Situated in the centre of the island, the village of Attard forms part of what has become known as the three villages – comprising the delightful trio of Balzan, Lija and Attard itself. Attard traces its roots in antiquity with a number of prehistoric, Hellenistic and Roman finds made in the area. The village itself became a parish in 1575. Attard has seen a rapid growth in development in recent years and its population is now over 10,000 but at its core is a small assemblage of winding streets and grand old houses centred on its magnificent parish church.
The parish church of Saint Mary was built between 1613 and 1624 by a local Attard architect, Tumas Dingli who was a mere 22 years old when he started the project; still seen as his best work and probably the finest Renaissance monument on the island. Worthy of note is the intricate carving on the church’s façade which reaches its apex in what is undoubtedly the most beautiful doorway in Malta.
Attard’s main street contains a couple of interesting historic villas. Villa Barbaro and Casa Bonavita, both private residences, played small parts during the insurrection against the French between 1798 and 1800. Military operations against the French are said to have been planned at Villa Barbaro, while Casa Bonavita, owned by a pro-French agent, fared much worse and was ransacked by pro-British Maltese.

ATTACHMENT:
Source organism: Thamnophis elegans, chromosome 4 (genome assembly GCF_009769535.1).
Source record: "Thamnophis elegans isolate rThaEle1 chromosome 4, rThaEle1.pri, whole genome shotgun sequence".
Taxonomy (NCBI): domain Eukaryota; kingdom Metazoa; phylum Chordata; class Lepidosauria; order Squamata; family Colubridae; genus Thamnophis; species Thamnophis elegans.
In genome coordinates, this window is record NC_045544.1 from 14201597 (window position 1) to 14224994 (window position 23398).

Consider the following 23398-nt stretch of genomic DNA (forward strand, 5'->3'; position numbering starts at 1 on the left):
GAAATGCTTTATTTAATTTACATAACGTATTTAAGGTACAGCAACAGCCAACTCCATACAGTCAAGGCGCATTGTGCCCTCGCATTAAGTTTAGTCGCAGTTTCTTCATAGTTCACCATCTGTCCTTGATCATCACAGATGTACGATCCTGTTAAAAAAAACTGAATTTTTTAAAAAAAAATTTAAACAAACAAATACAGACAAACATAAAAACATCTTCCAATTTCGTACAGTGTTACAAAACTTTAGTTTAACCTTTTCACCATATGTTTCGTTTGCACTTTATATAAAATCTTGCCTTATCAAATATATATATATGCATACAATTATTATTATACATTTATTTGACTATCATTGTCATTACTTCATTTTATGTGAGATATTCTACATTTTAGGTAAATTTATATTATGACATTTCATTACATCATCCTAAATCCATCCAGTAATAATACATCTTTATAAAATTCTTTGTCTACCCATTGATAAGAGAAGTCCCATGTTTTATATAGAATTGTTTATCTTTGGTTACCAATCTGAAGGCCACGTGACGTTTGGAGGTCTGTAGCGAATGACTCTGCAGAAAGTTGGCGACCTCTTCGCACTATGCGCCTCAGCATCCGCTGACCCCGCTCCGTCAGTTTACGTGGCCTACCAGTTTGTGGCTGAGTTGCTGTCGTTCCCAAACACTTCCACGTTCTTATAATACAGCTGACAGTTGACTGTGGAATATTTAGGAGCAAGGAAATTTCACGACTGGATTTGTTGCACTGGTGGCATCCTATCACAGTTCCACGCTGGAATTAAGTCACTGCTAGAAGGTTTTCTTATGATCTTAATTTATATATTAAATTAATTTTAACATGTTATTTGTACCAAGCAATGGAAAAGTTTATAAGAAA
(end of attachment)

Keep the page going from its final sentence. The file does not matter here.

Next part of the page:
Main Street leads on to Saint Anthony Street which contains Malta’s finest 18th century country house, Villa Bologna. The villa was built in 1745 and was eventually owned by Sir Gerald Strickland – a remarkable character who achieved the unique feat of being elected both as an MP in the British House of Commons as well as Prime Minister of Malta. The sumptuous villa and its vast gardens, though still privately owned, are open to the public. The rest of Saint Anthony Street is occupied by a row of beautiful houses and villas, making it one of the most distinguished residential streets in Malta. At the end of the street and bordering Balzan is San Anton Palace.
San Anton Palace and Gardens were built by Grand Master Antoine de Paule, originally as his private residence but used by successive Grand Masters as their country residence. The palace is nowadays the official residence of the President of Malta and therefore not open to the public. The spacious and well-laid gardens, on the other hand, have been open to the public since 1882.
Across the street from San Anton Gardens is the recently opened President’s Kitchen Garden, containing a menagerie of domesticated as well as exotic animals, a herb garden and duck pond and a children's playing area and cafeteria. A personal initiative of President George Abela, the Kitchen Garden is a worthy addition to the Gardens themselves and a very child-friendly place.
On the outskirts of Attard is the Ta Qali area, a large flat plain previously used as an RAF aerodrome but nowadays converted to a National Park containing both formal and informal gardens, a children’s adventure park and an Aviation Museum as well as a Crafts Village.
Attard has one five-star hotel (Corinthia Palace) and a small number of cafeterias and restaurants in the streets around the church - a good alternative way to spend a quiet evening in one of Malta’s attractive village cores.
Hotels in San Anton / Balzan, Malta: Corinthia Palace & Spa